I was out on the beach last week. It was cold, windy and raining. I had taken a fall and banged up my knee and elbow. The way back was into the headwind and I was feeling like I hadn’t had enough calories for the run (which i admittedly hadn’t). I was feeling kinda miserable and had the internal monologue of self pity going on at my suffering.
Then I thought this isntsuffering at all. What people are going through all over the world is suffering, losing, lives, loved ones, jobs, freedom. Thats suffering. My choice to run along a fucking beach in shit weather is hardly suffering on any scale and the only one who makes me do it anyway is me. And in that moment I realised I was being a complete self absorbed dickhead. I had the beauty of the beach, I had the company of my dog, I had health enough to run this and the freedom to do so. I am truly blessed and fortunate and its something I need to remember.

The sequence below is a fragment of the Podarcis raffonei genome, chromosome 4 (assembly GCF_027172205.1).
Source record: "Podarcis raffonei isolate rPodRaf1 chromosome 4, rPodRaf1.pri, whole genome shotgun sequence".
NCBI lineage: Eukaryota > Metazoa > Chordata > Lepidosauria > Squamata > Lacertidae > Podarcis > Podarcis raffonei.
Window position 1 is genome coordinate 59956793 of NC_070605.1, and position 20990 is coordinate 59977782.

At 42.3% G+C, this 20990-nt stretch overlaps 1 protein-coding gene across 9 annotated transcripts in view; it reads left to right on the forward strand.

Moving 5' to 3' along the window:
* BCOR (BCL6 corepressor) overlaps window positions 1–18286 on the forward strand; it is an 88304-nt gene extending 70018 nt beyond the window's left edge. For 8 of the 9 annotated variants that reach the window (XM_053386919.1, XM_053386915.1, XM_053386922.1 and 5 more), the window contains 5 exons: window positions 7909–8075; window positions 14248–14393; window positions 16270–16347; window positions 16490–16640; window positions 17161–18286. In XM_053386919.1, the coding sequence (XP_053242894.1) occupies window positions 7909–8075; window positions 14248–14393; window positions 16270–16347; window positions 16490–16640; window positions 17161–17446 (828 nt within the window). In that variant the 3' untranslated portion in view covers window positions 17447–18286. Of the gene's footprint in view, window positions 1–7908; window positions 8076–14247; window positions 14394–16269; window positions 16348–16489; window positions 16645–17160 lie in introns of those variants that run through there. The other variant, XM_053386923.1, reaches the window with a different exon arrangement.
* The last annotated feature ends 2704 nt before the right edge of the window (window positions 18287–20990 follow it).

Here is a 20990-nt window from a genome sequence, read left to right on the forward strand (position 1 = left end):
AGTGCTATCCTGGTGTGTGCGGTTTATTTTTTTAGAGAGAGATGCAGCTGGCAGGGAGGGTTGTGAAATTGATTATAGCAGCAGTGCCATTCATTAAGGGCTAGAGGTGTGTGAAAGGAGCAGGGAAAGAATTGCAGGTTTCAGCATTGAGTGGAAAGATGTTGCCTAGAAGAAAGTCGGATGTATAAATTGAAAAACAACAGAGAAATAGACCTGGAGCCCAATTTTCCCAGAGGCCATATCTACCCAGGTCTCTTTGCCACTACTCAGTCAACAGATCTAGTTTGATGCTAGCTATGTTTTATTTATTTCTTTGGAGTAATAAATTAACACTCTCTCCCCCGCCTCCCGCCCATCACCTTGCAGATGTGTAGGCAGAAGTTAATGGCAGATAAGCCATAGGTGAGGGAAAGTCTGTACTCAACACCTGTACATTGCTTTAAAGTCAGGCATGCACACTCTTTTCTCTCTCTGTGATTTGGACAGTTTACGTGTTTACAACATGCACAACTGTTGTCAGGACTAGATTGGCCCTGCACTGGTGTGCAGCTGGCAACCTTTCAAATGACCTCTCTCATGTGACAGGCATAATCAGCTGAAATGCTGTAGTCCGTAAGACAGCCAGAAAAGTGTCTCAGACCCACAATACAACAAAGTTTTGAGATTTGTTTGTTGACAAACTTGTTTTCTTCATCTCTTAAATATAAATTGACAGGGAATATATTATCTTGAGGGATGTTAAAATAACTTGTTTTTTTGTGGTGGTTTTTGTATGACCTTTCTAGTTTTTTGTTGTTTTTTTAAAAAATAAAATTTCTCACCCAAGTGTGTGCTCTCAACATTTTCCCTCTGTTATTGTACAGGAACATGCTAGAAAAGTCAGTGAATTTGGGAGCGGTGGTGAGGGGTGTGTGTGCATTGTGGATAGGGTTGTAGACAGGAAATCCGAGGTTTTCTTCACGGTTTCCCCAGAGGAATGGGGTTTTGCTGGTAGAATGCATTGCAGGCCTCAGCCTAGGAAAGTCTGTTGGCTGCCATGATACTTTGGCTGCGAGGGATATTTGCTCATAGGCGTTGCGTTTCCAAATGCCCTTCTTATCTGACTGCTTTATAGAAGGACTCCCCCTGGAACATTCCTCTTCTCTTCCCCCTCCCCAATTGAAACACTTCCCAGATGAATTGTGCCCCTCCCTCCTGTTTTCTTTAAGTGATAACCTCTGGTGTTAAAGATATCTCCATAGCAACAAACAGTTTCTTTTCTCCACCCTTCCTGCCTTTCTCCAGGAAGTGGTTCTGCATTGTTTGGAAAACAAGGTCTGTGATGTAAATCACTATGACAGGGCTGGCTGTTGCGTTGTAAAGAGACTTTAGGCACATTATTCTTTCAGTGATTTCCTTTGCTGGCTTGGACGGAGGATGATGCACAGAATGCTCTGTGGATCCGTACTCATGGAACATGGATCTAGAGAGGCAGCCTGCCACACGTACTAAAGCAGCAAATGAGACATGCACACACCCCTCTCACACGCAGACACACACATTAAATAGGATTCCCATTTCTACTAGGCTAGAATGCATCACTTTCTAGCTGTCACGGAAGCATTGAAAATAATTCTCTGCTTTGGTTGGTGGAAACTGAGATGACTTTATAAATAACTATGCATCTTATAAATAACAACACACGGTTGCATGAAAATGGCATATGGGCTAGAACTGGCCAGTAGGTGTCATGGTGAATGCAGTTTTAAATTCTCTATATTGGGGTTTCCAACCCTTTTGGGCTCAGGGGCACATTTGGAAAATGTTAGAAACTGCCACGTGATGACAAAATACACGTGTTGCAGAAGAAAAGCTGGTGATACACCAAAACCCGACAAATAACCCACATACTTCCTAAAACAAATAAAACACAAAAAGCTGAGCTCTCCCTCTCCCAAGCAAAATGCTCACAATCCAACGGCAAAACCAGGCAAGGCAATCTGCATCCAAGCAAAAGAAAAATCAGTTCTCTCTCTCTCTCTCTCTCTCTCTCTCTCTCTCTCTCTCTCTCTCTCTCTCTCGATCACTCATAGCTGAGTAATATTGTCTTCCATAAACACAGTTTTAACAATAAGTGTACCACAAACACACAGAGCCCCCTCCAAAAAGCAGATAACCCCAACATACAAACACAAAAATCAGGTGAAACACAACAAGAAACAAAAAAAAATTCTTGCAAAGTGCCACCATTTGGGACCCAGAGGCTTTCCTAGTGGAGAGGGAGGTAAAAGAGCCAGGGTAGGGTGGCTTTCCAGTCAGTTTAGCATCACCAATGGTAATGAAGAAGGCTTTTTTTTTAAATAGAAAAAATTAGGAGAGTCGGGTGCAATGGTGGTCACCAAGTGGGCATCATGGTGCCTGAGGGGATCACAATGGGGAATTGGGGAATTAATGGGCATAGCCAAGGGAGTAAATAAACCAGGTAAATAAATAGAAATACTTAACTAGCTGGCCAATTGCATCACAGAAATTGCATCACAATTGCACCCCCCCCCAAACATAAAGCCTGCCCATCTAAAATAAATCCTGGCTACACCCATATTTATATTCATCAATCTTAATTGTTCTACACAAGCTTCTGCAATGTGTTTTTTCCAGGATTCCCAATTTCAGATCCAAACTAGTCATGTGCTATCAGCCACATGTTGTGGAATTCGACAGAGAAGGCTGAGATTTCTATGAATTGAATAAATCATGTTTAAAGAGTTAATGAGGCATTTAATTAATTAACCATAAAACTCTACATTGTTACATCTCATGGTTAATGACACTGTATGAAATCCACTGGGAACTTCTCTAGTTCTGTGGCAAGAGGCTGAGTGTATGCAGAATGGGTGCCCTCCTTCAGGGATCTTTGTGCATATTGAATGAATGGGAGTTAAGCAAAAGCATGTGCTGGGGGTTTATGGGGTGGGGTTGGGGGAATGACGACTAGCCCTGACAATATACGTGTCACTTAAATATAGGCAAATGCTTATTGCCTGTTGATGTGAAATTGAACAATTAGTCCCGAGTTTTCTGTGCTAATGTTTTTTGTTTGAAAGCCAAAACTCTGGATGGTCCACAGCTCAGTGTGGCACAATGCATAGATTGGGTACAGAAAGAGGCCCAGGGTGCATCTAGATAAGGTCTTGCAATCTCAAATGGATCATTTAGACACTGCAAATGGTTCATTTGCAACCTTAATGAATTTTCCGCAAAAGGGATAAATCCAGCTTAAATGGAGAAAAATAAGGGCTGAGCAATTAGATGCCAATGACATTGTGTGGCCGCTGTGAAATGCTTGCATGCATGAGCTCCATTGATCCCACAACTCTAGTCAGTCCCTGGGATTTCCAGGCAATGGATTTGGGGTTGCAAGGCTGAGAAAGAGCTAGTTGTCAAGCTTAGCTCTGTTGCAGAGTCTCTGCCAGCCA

It’s made me realign a few things, go out and help people during this crisis, do what I can even in small ways, look after my parents, neighbours and community as much as I possibly can. Give something back for once, I can take what I need from nature on the run.
Time to step up and help others suffering because I’m fortunate enough to not be. Take care out there people and if you can do something good then do it. Little things, little gestures might just go further than you think.
I’ve been running just not writing about it. In fact i’m back to 4 or 5 days a week although the legs go from great to bleurgh pretty quickly. I suspect I still haven’t fully recovered from last months ultra. But it really is awesome to be back out just enjoying it. In order to maximise joy and not worry about miles and times etc Ive also stopped wearing a watch. Its odd at first but then quite liberating. No more seeing what pace i’m doing means no more worrying about what pace i’m doing. The run ends when the run ends. This is just a chance to be out with murph simply enjoying the whole process.
It does feel odd not to have a goal or target, the 50 miler loomed so large for such a long time I forgot what it was like to just do what i felt like. So at the moment all i do is what i feel like – and we’ll see what that takes me. I suepct back up more hills but that can wait.